Our sources included the Auto Editors of Consumer Guide, “1950-1952 Nash Rambler,” HowStuffWorks.com, 28 August 2007, auto.howstuffworks. com/ 1950-1952-rambler.htm, accessed 22 August 2009, “1953-1955 Nash and Hudson Ramblers,” HowStuffWorks.com, 29 November 2007, HowStuffWorks.com.com, auto.howstuffworks. com/ 1953-1955-nash-hudson-rambler.htm, accessed 21 August 2009, Encyclopedia of American Cars: Over 65 Years of Automotive History, (Lincolnwood, IL: Publications International, 1996), and Cars That Never Were: The Prototypes (Skokie, IL: Publications International, 1981); Arch Brown, “1941 Nash 600: Bristling with innovations, this pre-war economy car offered excellent value,” reprinted in The Hemmings Book of Nashes: driveReports from Special Interest Autos magazine, ed. Richard A. Lentinello (Bennington, VT: Hemmings Motor News, 2002); “1965 Rambler Classic V-8: Shedding the Little Old Lady Image,” Special Interest Autos #63 (May-June 1981), reprinted in The Hemmings Book of Postwar American Independents: driveReports from Special Interest Autos magazine, eds. Terry Ehrich and Richard Lentinello (Bennington, VT: Hemmings Motor News, 2002); “SIA comparisonReport: 1935 Pontiac vs. Nash,” Special Interest Autos #97 (January-February 1987), reprinted in The Hemmings Book of Nashes; “The Man Behind the ‘600’: George W. Mason,” Special Interest Autos #60 (November-December 1980), reprinted in ibid; “Why Studebaker-Packard Never Merged With AMC and other revelations by Governor George Romney,” Special Interest Autos #66 (December 1981), pp. 50-55; Arch Brown, Richard Langworth, and the Auto Editors of Consumer Guide, Great Cars of the 20th Century (Lincolnwood, IL: Publications International, Ltd., 1998); John A. Conde, “Golden Anniversary Nash,” Special Interest Autos #46 (July-August 1978), and “Rare Pair: Twin 1948 Nash Convertibles,” Special Interest Autos #37, (November-December 1976), reprinted in The Hemmings Book of Nashes; Patrick R. Foster, American Motors Corporation: The Rise and Fall of America’s Last Independent Automaker (Minneapolis, MN: MBI Publishing Company, 2013), and “Personality Profile: Edmund Anderson: A Stylish Line,” Collectible Automobile Vol. 19, No. 5 (February 2003), pp. 67–77; Dave Holls and Michael Lamm, A Century of Automotive Style: 100 Years of American Car Design (Stockton, CA: Lamm-Morada Publishing Co. Inc., 1997); Charles K. Hyde, Storied Independent Automakers: Nash, Hudson, and American Motors (Detroit: Wayne State University Press, 2009); John Gunnell, ed., Standard Catalog of American Cars 1946-1975, Rev. 4th Edition (Iola, WI: Krause Publications, 2002); John F. Katz, “SIA comparisonReport: Independent Thinking: 1954 Nash Rambler, Willys Aero, and Hudson Jet,” Special Interest Autos #159 (May-June 1997), reprinted in The Hemmings Book of Postwar American Independents; Michael Lamm, “1950 Nash Rambler: America’s First Successful Post-war Compact,” Special Interest Autos #24 (September-October 1974), reprinted in The Hemmings Book of Nashes, and “Two Look-Alikes: Ford & Citroen” in Special Interest Autos #9 (January-March 1972), reprinted in The Hemmings Book of Prewar Fords: driveReports from Special Interest Autos magazine, ed. Terry Ehrich (Bennington, VT: Hemmings Motor News, 2001); and Bill Vance, “Motoring Memories: Nash Rambler, 1950-1955,” Autos.ca, 18 December 2008, www.autos. ca/ motoring-memories/ nash-rambler-1950-1955/, accessed 21 August 2009.
We also consulted the following period road tests: “’56 Rambler Road Test,” Motor Trend January 1956; “Car Life Consumer Analysis: 1956 Rambler,” Car Life April 1956; “Driver’s Report: The 1957 Rambler,” Motor Life December 1956; James Whipple, “Car Life Consumer Analysis: 1957 Rambler,” Car Life February 1957; Joe H. Wherry, “America’s New Economy Car,” Motor Trend February 1958; Jim Whipple, “Speed Age Expert Test: Jim Whipple Tests the 1958 Rambler,” Speed Age February 1958; “Ambassador Road Test,” Motor Life June 1958; “Rambler Ambassador Road Test,” Motor Life January 1959; Doug Blain, “Wheels New Car Tryout: Poetry and This Year’s Rambler,” Wheels March 1959; “Road Test: Rambler American: Sometimes a step back is a step ahead,” Road & Track March 1959; “Testing the 60’s: he heart of a big car behind the personality of a compact: Rambler V-8” and “Testing the 60’s: Rambler American: a new look at the most experienced of the compacts,” Motor Life February 1960; “Road Test: Rambler Six: Romney’s compact Rambler, the one that started it all,” Road & Track February 1960; “Full Range Road Test: The Rambler Classic V-8s,” Motor Trend February 1961; “Road Test: Rambler American,” Motor Trend May 1961; “Rambler American,” Car Life November 1961; “Rambler American,” Car Life November 1961; “Car Life Road Test: Rambler Ambassador 400: a potential bargain in not-quite-compact form,” Car Life May 1962; “Car of the Year: Rambler Classic and Ambassador” and Wayne Thoms, “Rambler American: American Motors’ original compact still rolls strong,” Motor Trend February 1963; and “Rambler American: An improved Rambler is nobody’s Car of the Year in ’64,” Car and Driver April 1964, all of which are reprinted in AMC Rambler Limited Edition Extra 1956-1969, ed. R.M. Clarke. (Cobham, England: Brooklands Books Ltd., ca. 2004); and Floyd Clymer, “The Owners Report on the Nash Rambler,” Popular Mechanics January 1950, pp. 141–145, 258–260; Devon Francis, “Meet the ‘Ramble,'” Popular Science May 1950, pp. 110–114; and “Nash Rambler,” Popular Mechanics May 1950, p. 105, which are not.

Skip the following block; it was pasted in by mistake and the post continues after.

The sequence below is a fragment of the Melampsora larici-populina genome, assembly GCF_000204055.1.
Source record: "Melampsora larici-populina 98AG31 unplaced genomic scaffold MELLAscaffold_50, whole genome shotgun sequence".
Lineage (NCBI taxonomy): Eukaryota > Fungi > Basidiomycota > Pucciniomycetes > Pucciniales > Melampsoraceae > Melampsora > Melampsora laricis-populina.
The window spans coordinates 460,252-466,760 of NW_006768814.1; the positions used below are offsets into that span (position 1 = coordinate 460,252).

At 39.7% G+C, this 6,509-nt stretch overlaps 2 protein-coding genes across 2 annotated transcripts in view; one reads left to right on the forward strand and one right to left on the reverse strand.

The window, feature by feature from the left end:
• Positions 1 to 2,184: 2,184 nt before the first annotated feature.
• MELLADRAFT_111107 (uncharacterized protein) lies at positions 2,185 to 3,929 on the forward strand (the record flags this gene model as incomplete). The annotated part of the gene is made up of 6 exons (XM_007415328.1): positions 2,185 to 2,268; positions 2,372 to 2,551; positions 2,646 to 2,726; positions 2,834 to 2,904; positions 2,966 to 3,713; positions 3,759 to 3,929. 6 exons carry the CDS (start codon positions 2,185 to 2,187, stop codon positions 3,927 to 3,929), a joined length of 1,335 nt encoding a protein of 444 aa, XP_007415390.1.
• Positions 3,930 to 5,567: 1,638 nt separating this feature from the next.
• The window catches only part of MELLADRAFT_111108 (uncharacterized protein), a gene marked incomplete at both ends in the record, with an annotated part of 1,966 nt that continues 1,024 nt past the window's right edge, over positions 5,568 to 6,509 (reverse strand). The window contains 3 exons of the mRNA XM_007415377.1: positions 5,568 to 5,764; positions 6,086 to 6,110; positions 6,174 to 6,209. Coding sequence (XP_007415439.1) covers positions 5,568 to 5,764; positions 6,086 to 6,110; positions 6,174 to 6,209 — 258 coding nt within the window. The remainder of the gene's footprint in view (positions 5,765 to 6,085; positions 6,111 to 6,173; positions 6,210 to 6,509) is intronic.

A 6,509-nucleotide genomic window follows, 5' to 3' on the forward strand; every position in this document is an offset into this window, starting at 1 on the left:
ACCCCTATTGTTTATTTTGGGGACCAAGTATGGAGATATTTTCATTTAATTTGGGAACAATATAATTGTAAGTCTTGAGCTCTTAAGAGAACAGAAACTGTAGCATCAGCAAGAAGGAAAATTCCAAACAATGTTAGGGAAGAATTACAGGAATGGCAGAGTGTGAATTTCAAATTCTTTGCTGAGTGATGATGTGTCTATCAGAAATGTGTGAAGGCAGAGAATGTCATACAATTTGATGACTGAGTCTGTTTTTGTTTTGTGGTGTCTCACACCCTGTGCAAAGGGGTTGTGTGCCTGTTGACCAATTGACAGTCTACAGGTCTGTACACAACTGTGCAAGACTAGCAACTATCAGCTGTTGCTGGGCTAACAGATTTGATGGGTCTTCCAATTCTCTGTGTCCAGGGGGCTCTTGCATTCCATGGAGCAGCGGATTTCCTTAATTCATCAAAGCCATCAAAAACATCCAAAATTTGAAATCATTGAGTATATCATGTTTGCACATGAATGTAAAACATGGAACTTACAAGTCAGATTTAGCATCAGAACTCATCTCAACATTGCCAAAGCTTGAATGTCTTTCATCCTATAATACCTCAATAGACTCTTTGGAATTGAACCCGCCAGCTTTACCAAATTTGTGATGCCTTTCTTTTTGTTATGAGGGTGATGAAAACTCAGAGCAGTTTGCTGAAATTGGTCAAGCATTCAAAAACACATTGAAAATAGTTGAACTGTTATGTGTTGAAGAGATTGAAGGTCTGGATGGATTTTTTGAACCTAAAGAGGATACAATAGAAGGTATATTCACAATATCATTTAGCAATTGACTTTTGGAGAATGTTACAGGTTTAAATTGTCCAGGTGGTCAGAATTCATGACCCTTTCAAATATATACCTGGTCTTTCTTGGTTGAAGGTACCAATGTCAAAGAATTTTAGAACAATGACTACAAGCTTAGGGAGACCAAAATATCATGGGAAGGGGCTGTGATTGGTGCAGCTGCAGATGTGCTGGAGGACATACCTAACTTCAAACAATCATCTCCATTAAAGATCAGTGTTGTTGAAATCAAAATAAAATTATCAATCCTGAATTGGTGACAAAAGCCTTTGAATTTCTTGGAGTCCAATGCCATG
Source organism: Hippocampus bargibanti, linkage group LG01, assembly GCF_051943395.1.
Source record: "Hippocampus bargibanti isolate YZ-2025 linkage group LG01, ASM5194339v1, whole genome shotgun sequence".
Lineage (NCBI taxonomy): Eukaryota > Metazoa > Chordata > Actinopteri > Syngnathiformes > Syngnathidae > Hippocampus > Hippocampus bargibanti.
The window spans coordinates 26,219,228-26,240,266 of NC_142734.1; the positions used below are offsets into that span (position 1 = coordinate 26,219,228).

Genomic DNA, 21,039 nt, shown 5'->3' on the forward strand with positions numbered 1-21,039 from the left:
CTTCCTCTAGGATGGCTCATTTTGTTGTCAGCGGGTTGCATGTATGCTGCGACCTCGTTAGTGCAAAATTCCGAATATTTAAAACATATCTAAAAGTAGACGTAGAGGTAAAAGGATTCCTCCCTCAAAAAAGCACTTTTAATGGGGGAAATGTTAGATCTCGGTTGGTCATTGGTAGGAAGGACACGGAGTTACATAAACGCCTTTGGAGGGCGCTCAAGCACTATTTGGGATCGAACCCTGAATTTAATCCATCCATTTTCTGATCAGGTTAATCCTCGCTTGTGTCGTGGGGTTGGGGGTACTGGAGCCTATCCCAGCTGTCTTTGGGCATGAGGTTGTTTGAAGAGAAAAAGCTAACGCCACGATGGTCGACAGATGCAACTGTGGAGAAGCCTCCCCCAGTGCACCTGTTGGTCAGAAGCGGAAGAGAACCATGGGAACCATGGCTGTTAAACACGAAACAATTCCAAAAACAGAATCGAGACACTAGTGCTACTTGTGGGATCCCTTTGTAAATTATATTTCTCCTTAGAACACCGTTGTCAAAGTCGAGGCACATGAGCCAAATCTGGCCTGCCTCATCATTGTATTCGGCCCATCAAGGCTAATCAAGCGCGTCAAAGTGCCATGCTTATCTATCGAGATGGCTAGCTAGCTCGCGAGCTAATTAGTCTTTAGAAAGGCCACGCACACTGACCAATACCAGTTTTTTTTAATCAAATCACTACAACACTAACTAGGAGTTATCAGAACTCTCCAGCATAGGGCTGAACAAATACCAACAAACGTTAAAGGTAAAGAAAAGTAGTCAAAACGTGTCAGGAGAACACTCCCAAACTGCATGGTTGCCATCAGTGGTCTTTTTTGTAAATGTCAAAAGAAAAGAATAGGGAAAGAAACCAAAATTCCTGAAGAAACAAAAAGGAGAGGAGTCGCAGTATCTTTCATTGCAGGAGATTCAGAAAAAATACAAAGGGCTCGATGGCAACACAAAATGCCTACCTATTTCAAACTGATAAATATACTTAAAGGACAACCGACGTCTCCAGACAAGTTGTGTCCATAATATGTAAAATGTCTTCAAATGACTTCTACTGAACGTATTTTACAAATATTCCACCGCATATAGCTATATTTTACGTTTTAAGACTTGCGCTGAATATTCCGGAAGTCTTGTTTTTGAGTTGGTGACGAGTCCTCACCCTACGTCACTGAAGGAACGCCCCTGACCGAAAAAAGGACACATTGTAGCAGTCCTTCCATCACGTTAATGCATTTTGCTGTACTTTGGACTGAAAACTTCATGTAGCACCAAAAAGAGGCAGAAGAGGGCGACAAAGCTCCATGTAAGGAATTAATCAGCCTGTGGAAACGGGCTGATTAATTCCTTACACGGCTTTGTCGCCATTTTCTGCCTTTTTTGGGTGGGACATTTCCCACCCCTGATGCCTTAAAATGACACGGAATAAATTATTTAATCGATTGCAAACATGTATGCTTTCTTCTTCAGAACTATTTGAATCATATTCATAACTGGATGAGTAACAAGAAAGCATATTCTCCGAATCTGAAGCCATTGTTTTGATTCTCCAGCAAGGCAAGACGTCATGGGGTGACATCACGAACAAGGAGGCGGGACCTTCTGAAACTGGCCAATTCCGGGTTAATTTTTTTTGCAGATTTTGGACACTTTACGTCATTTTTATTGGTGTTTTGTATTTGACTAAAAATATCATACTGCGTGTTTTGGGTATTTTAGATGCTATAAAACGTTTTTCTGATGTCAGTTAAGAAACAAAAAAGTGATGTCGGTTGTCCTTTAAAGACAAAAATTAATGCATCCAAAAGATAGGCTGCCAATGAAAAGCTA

Background on Thomas B. Jeffery came from Jeffery’s Wikipedia® entry (en.wikipedia.org/wiki/Thomas_B._Jeffery, accessed 21 August 2009); and the Wikipedia entries for the company (en.wikipedia.org/wiki/Thomas_B._Jeffery_Company, accessed 21 August 2009) and Charles W. Nash (en.wikipedia.org/wiki/Charles_W._Nash, accessed 21 August 2009); Arch Brown, “Timely Exit,” Special Interest Autos #115, January-February 1990, reprinted in The Hemmings Book of Nashes; Beverly Rae Kimes, ed., Standard Catalog of American Cars 1805-1942, Second Edition (Iola, WI: Krause Publications, Inc., 1989); and “The Jeffery Four,”a Wisconsin Historical Society, www.wisconsinhistory. org, accessed 21 August 2009, which includes a facsimile of the 1916 Jeffery brochure.